On Getting What You Don’t Want
In talking about the upcoming Deadlands TV series, I touched on the idea that the property was experiencing a bit of a comeback. It’s finally getting some long overdue exposure, and some of the things that made it great back in the day, like the Doomtown CCG, were returning. This is mostly true, but part of what I implied is seriously misleading. Deadlands never truly died as an RPG. It just died as far as I was concerned.
Deadlands was first published in 1996, with a much needed 2nd Edition revision coming in 1999. When Wizards of the Coast released Dungeons & Dragons 3rd Edition in 2000, they did so with the OGL, allowing whomever wanted to use the broad concepts of the D20 Rules as they saw fit the ability to adapt it into their own publications, thereby strengthening D&D’s brand.
And D&D 3.0 went huge. It was impossible to ignore.
In an industry like this one, a success story like D20 did not go unnoticed. Seemingly overnight, every company that had available resources placed their chips on some variant of D20, hoping to catch a little of the same lightning in their very own bottles. For a lot of companies, this meant coming up with compatible products. White Wolf, for example, licensed both Necromancer Games and Sword & Sorcery to come up with sourcebooks and material. AEG put out a line of mini-adventures, as well as GM toolkit books. Green Ronin and Guardians of Order started taking the system apart to see how it ticked and offered systems hacks for D&D players to use. There was a lot of great material available for D&D players to modify their home games, one way or another.
Other companies, like Holistic and Pinnacle, started to convert their products over to D20, thinking that this was the wave of the future. Deadlands D20 came out a year later, and there was such a push to support it for the gaming community that they started releasing books that were dual-statted between Classic Deadlands and the D20 version. They made a brave face of it, releasing seven books within 2001 in order to be able to properly play the game, but the interest simply wasn’t there. Whether or not the investment into a new system ended up bankrupting the company, production on the original games ceased shortly after the D20 books were deemed a failure.
Pinnacle did release one original product during this time, in amongst converting their original stable of products over to D20, but given its eventual resting place in the cheap bins of the gaming shops and conventions, I can’t say that it did any better than any of the Deadlands conversions. Weird Wars did an admirable job of building out Horror in World War II, but given that most of the source material for the game was lodged in somewhat obscure DC Comics fare from the 1970’s era, it’s not surprising that the game didn’t hit everyone’s interests. (That said, I realize that much of Deadlands owes its origins to the Weird Western Tales that DC put out at the same time. The difference is that in this day and age, a lot more people are familiar with Jonah Hex as a property than they are with the Haunted Tank stories.) From my own experience, I’ve come to believe that the Weird Wars RPG fared a lot better amongst gamers than the Deadlands D20 games did, but this is also from the response within my extended network of contacts. Like Deadlands D20, enough sourcebooks to play the game fully were released before the line died.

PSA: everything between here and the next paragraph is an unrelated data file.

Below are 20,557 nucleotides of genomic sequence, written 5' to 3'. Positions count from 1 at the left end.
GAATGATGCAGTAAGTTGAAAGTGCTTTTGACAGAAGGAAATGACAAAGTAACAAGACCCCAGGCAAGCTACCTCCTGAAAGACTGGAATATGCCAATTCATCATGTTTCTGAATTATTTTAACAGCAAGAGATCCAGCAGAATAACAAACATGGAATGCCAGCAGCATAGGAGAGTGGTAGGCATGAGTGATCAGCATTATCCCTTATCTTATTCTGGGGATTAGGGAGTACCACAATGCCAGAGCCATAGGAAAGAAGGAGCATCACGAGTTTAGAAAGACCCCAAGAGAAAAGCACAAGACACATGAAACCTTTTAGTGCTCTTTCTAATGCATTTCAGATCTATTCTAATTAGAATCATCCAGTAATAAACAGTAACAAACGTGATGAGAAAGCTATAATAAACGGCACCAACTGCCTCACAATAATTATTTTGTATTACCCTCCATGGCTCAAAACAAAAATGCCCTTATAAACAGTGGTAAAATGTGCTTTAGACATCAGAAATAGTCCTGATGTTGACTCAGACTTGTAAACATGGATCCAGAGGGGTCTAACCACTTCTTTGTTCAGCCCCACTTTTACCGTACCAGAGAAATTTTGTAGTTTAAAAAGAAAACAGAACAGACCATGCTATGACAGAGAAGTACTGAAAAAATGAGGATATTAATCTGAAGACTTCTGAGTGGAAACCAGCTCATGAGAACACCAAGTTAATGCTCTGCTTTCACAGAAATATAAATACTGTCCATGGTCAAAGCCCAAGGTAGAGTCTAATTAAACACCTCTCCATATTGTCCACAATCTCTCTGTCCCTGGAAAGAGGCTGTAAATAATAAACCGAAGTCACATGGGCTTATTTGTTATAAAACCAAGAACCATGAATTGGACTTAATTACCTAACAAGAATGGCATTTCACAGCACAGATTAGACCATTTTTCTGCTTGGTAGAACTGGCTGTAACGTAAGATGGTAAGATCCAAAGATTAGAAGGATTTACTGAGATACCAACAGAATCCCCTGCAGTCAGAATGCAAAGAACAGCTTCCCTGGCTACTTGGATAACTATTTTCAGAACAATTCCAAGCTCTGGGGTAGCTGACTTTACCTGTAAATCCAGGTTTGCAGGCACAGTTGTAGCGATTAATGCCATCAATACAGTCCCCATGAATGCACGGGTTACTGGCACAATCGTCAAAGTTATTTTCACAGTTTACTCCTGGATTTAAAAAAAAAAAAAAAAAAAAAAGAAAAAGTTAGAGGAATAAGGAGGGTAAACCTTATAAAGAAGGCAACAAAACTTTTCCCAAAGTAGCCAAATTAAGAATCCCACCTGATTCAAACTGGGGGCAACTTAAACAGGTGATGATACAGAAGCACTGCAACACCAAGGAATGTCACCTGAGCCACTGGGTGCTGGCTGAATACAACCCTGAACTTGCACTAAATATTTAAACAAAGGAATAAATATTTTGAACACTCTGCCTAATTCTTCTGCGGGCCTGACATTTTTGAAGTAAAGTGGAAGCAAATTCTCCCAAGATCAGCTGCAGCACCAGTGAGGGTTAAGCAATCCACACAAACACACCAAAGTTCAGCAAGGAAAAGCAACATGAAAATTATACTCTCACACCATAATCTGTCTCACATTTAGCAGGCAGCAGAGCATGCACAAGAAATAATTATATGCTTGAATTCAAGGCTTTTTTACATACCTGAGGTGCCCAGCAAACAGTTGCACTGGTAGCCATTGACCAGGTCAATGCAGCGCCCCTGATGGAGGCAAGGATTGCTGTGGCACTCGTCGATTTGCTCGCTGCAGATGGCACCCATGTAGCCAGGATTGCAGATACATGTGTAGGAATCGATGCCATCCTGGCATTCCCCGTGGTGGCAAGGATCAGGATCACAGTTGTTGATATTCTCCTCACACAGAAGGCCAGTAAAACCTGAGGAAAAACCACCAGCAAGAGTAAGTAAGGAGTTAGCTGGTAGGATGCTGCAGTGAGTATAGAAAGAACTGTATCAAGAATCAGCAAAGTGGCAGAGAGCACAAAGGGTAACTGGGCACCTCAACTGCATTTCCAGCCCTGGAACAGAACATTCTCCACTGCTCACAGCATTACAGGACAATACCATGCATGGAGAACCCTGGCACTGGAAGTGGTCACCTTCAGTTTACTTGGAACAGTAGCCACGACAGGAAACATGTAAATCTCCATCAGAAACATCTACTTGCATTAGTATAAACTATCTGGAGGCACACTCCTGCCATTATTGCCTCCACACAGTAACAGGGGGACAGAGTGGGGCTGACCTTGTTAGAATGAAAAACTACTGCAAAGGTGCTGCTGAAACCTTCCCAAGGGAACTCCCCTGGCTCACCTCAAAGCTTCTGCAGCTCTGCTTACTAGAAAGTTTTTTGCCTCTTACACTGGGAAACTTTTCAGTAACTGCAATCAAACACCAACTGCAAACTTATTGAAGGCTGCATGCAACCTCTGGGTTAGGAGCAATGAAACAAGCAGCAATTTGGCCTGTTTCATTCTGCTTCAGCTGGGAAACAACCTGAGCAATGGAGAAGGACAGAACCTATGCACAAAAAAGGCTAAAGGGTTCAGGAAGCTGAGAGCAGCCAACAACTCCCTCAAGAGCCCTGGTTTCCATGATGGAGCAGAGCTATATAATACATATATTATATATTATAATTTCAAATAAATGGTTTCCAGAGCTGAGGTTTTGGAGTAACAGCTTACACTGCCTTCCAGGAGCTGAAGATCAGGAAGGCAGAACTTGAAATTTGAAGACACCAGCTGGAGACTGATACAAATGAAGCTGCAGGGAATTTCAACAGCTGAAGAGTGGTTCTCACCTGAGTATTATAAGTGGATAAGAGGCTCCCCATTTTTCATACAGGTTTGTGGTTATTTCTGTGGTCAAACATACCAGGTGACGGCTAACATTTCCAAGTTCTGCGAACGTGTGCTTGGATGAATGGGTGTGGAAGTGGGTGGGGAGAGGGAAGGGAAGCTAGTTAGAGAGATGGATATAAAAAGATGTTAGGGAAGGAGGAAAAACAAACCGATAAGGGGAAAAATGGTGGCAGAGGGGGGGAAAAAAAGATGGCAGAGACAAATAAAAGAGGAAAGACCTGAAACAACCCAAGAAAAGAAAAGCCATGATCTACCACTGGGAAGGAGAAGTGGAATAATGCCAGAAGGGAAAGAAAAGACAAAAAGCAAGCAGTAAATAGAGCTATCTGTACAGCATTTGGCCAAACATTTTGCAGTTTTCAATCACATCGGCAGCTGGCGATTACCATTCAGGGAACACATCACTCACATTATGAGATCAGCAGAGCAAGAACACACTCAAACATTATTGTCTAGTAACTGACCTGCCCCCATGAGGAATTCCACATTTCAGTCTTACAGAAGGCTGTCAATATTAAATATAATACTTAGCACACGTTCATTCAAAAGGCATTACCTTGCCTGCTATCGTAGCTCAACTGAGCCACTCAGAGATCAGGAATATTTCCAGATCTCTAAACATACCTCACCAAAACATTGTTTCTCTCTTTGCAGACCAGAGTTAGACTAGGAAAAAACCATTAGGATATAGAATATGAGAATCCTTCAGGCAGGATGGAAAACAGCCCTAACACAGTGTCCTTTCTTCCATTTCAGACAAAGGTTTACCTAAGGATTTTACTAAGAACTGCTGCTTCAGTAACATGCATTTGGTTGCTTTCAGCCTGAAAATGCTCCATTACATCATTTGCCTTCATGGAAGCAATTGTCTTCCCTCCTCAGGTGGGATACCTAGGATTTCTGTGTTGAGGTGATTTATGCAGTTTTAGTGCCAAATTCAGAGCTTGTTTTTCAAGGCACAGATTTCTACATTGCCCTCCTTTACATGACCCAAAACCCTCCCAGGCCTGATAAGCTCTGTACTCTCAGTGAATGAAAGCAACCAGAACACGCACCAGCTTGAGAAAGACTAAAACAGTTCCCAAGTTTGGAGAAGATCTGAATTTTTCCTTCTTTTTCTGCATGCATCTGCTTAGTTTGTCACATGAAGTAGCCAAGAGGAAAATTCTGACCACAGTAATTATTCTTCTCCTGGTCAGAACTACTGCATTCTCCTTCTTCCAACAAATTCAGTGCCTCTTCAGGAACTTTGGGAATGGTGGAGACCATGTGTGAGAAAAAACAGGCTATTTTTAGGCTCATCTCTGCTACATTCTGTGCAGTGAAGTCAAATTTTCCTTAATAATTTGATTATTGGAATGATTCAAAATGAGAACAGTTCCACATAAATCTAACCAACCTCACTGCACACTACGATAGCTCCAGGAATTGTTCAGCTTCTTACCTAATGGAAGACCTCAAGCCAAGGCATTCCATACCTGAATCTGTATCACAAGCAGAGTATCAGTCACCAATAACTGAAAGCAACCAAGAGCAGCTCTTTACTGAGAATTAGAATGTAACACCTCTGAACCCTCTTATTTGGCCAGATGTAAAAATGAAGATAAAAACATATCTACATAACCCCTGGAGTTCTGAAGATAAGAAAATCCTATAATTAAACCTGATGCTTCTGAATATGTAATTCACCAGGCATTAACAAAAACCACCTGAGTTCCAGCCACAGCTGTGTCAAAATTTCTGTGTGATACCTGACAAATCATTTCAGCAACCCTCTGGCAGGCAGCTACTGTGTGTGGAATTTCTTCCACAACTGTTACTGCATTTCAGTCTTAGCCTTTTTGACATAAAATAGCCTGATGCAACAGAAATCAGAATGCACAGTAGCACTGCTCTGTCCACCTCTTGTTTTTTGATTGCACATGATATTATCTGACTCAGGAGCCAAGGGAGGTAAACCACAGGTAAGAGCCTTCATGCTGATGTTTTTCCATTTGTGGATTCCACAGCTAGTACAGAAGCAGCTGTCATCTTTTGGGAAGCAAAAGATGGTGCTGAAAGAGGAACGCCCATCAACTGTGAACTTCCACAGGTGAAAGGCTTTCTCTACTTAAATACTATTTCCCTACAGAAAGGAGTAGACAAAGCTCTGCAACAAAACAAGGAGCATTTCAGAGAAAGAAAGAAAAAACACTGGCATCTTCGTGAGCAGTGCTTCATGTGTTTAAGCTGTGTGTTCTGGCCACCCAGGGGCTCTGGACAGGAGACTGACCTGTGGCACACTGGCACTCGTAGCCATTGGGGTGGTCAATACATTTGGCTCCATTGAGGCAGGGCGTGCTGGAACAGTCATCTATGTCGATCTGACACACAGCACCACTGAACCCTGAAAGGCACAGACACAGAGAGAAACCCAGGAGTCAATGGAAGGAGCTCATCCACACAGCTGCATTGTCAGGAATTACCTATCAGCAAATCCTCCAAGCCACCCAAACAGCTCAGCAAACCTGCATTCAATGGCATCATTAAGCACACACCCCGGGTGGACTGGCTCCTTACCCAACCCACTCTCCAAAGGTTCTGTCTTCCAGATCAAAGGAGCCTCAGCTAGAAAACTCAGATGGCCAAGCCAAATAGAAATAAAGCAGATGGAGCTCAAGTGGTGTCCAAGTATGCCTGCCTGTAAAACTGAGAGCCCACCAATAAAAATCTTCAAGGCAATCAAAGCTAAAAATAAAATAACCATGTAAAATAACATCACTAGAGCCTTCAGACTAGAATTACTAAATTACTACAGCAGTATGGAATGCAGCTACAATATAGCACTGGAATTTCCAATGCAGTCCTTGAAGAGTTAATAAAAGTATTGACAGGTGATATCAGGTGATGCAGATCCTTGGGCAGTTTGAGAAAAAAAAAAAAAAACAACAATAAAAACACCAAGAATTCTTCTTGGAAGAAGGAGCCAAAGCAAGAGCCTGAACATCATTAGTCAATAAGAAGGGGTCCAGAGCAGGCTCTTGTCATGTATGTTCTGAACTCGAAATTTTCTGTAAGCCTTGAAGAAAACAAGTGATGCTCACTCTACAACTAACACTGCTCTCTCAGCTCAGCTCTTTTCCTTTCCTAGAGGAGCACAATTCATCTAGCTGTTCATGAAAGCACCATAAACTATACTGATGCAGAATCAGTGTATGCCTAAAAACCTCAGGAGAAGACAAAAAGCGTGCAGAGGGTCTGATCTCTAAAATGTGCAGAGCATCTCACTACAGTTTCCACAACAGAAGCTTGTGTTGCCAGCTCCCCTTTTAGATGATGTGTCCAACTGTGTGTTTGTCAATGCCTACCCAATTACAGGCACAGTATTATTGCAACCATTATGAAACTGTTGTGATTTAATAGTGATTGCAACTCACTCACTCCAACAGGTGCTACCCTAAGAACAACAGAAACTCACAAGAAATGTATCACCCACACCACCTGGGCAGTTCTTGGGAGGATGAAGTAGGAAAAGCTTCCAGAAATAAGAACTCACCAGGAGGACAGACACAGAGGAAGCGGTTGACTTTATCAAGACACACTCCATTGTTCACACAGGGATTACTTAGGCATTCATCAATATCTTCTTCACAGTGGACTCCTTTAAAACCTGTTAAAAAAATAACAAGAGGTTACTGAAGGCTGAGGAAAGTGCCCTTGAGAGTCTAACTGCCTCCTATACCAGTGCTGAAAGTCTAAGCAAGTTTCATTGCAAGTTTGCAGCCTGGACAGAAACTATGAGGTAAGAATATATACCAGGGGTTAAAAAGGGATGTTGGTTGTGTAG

A few years later, Shane Hensley came out with the Savage Worlds rules, based on his perception of what had made Deadlands a failure of a system. According to his dev notes, he’d driven around to various player groups, gaming with them to get a feel for a new rules set based on the Great Rail Wars miniatures rules. Once he solidified these rules to his liking, they became the basis for all future games from what remained of Pinnacle Publishing.
Then once Savage Worlds had become enough of a mainstay in the industry, Deadlands was released with these new rules, adapting the concepts into the greatly simplified system. The classic Weird West setting was followed with Hell on Earth (the post-apocalyptic setting) and Deadlands Noir (the newly minted Pulp setting). Noir is specifically built with Savage Worlds rules in mind, where the other two settings are converted into the new system. As yet, there’s been no sign of the much maligned third setting from the original run, which set the action in space.
As a sidenote, it still strikes me as weird that Deadlands: Lost Colony went over as poorly as it did. At the time, the general reaction was that no one could conceptualize the idea of ‘Western in Space’ as a game concept, even though strange coincidence had it hit the market shortly before Firefly hit TV. Both products were cancelled before they were able to fully find their voice, but these days people actually remember Firefly. (And as RPG’s go, the Firefly derived products have a wider product base.)
So, while Deadlands still exists as an RPG product, it does so in a form that I’m not even remotely interested in. And if the Deadlands TV show takes off, it will be the Savage Worlds version that will get sold in the rush to see the origin of the world. While I could hope for reprints of the Classic Deadlands material, I’ve heard from enough sources that Shane Hensley himself has no interest in making those books available again, likely in favor of making sure that the Savage Worlds books stay in the limelight.
To say that I hate Savage Worlds is to minimize my distaste for it. And I appear to be alone in this thinking, if the internet is any arbiter of taste. I could go into specifics, but I’ll save that for its own subject, rather than tack an RPG review onto the end of a different commentary.